Hating the fact - Introducing a hungry, dying child (10 of 10)
10 of 10
You have read about nine of my patients over the last weeks, and seen their faces. For the most part, they have been happy stories, stories of healing. Triumphant stories.
This patient is the tenth, the last one in this series. This is not a story of triumph.
Not yet, anyway.
If you scroll down, you will also see that I have recently posted about an elaborate going away lunch that we had at the Baylor clinic.
I awoke two nights ago thinking about that posting. Why should I post photos of foods that many Swazi's only eat at weddings? After all, I live in a country of subsistence farmers. Cows are prized possessions. They are investments. They are not supper. They are to sell to those that can afford to have meat for supper. The beef eaters' money is used for pap, perhaps beans or peanuts.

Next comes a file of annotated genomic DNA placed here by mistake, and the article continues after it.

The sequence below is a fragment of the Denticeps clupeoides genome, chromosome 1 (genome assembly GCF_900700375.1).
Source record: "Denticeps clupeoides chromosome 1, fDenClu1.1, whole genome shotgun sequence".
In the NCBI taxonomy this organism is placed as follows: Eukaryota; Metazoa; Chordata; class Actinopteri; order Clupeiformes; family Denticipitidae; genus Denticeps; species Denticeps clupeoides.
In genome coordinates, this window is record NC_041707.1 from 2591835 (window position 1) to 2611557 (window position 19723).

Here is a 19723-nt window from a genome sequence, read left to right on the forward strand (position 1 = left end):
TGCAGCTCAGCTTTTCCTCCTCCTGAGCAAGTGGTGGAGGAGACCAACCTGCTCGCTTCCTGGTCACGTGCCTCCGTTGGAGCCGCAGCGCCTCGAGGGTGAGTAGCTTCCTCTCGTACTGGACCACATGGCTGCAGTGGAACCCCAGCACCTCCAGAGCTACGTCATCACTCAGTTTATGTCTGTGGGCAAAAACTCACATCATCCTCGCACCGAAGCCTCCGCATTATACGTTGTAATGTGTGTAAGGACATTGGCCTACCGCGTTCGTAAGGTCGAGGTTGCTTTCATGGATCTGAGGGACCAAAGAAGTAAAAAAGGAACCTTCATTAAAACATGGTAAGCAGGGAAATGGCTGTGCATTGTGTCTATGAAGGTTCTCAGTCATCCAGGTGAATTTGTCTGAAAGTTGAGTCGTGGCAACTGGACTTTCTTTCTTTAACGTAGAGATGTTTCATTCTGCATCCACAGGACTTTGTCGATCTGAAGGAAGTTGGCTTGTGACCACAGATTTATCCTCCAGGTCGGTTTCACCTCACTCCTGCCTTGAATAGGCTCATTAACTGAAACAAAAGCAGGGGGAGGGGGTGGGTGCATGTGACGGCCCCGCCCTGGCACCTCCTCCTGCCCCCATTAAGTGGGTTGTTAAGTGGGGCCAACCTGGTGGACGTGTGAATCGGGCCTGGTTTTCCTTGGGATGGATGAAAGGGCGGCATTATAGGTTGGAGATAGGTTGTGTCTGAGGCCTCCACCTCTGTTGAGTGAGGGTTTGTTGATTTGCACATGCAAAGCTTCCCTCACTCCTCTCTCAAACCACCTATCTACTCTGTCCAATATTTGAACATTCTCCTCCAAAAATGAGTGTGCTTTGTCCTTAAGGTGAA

Very little disturbs my sleep these days, but that posting did.
Well, the patient pictured here does not eat meat. She gets pap sometimes, but access to food in the house is limited. There are occasionally peanuts and beans. There is no milk.
She was even admitted to the hospital for a month and gained little weight while there due to milk and staffing shortages on the inpatient ward.
She is nine years old. She weighs ~15kg.
She cannot stand without help.
She cannot walk with help.
Her mother carried her into the exam room, and she carried her out.
She became too thin and weak to walk in December, 2006.
She started ARVs last month.
She is in a dire, critical condition.
I worry that it is too late.
I hate the fact that it might be too late.
(I plan to tell her story in more detail soon, and she has a scheduled appointment this Thursday.)
Labels: Patient encounters